Inland hydro-climatic interaction: Effects of human water use on regional climate
2010 (English)In: Geophysical Research Letters, ISSN 0094-8276, Vol. 37, no 18, L18402- p.Article in journal (Refereed) Published
This study has quantified the regional evaporation and evapotranspiration changes, and the associated latent heat flux and surface temperature changes in the Central Asian region of the Aral Sea drainage basin and the Aral Sea itself from the pre-1950 period of the 20th century to 1983-2002. The human water use for irrigation yielded an average regional cooling effect of -0.6 degrees C due to increased evapotranspiration and latent heat flux from the irrigated land. The runoff water diverted for irrigation was more than 80% of the pre-1950 runoff into the terminal Aral Sea, and was largely lost from the regional water system by the evapotranspiration increase. The Aral Sea shrank due to this water loss, resulting in decreased evaporation and latent heat flux from the pre-1950 Aral Sea area extent, with an average regional warming effect of 0.5 degrees C. In general, the endorheic (land-internal) runoff and relative consumptive use of irrigation water from that runoff determine the relative inland water area shrinkage, its warming effect, and to what extent the warming counteracts the cooling effect of irrigation. Citation: Destouni, G., S. M. Asokan, and J. Jarsjo (2010), Inland hydro-climatic interaction: Effects of human water use on regional climate.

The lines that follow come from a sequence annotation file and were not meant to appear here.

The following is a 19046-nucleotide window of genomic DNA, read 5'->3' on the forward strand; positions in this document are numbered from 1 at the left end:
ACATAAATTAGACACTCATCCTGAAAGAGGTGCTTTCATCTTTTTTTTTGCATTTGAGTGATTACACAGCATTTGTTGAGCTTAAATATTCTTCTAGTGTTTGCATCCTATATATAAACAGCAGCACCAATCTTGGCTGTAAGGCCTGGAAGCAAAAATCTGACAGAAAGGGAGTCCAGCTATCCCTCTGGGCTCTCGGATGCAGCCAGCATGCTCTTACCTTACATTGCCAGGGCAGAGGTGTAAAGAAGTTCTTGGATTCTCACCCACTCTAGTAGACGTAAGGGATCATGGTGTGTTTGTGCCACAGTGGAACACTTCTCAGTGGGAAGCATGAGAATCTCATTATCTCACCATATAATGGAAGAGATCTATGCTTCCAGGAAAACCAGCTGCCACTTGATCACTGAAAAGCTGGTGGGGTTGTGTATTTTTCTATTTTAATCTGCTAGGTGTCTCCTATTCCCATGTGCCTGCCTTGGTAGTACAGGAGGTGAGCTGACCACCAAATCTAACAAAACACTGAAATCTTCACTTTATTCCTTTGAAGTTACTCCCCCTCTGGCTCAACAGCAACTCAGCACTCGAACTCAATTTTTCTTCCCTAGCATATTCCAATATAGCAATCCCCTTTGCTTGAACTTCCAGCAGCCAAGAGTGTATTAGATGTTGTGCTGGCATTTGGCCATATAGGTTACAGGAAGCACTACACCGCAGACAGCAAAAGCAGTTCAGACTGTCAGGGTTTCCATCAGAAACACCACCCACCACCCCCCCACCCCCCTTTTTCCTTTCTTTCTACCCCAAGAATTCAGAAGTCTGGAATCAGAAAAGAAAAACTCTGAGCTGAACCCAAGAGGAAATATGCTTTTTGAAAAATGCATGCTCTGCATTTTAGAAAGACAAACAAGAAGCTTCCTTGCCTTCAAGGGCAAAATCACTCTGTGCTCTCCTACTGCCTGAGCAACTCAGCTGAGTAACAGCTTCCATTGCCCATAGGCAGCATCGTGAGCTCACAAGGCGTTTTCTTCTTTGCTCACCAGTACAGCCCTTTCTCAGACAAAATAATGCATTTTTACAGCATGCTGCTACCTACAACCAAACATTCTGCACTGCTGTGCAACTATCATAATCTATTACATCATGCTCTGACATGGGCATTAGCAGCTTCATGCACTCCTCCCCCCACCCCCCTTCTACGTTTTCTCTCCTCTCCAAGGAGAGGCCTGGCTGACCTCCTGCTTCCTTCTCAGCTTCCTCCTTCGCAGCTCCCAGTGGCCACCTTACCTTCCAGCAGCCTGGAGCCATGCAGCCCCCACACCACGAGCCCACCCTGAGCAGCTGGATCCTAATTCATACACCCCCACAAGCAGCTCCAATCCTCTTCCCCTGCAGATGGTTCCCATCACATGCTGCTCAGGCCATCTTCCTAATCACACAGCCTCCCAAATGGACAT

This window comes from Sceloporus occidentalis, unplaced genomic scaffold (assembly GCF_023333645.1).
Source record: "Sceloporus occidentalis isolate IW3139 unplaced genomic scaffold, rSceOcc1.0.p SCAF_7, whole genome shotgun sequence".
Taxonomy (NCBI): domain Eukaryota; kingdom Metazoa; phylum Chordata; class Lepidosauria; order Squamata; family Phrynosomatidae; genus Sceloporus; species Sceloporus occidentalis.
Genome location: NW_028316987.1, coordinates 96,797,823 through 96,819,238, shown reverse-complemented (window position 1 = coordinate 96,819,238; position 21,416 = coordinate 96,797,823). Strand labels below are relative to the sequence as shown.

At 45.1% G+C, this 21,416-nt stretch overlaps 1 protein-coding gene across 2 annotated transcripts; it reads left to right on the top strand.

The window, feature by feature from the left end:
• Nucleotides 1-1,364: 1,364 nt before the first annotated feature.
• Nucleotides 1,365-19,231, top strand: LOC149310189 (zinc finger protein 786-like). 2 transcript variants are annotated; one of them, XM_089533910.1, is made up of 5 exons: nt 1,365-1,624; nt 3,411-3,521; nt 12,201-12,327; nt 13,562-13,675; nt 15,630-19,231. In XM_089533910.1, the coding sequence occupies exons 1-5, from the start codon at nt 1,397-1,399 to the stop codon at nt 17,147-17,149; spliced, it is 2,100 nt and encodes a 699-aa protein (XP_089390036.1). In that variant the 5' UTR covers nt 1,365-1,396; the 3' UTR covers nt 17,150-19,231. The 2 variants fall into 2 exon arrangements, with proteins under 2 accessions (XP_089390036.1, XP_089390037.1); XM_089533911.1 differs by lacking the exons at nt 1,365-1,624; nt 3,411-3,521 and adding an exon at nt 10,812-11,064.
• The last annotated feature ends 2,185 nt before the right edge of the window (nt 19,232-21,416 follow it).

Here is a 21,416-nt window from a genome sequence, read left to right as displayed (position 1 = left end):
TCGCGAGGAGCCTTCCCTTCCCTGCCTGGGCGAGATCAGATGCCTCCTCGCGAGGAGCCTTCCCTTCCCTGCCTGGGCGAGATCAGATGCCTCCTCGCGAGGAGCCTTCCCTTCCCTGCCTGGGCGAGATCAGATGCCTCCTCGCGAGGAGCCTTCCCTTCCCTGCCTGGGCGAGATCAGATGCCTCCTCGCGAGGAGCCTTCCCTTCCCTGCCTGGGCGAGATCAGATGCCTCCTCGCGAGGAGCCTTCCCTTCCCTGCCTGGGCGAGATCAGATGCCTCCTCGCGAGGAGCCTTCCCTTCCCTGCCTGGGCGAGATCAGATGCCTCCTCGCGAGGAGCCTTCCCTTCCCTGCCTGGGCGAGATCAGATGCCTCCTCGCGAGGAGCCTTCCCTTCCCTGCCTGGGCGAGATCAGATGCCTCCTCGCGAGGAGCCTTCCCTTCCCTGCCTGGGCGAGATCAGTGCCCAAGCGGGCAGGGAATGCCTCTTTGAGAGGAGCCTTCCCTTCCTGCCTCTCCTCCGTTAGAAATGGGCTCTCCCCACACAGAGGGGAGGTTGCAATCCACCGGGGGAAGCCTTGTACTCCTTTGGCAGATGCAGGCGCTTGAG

Place, publisher, year, edition, pages
2010. Vol. 37, no 18, L18402- p.
regional climate, hydrological catchment, climate change, evapotranspiration, latent heat flux
Climate Research Physical Geography
Research subject Physical Geography
IdentifiersURN: urn:nbn:se:su:diva-49433DOI: 10.1029/2010GL044153ISI: 000282318200005OAI: oai:DiVA.org:su-49433DiVA: diva2:379369
authorCount :32010-12-172010-12-142013-02-26Bibliographically approved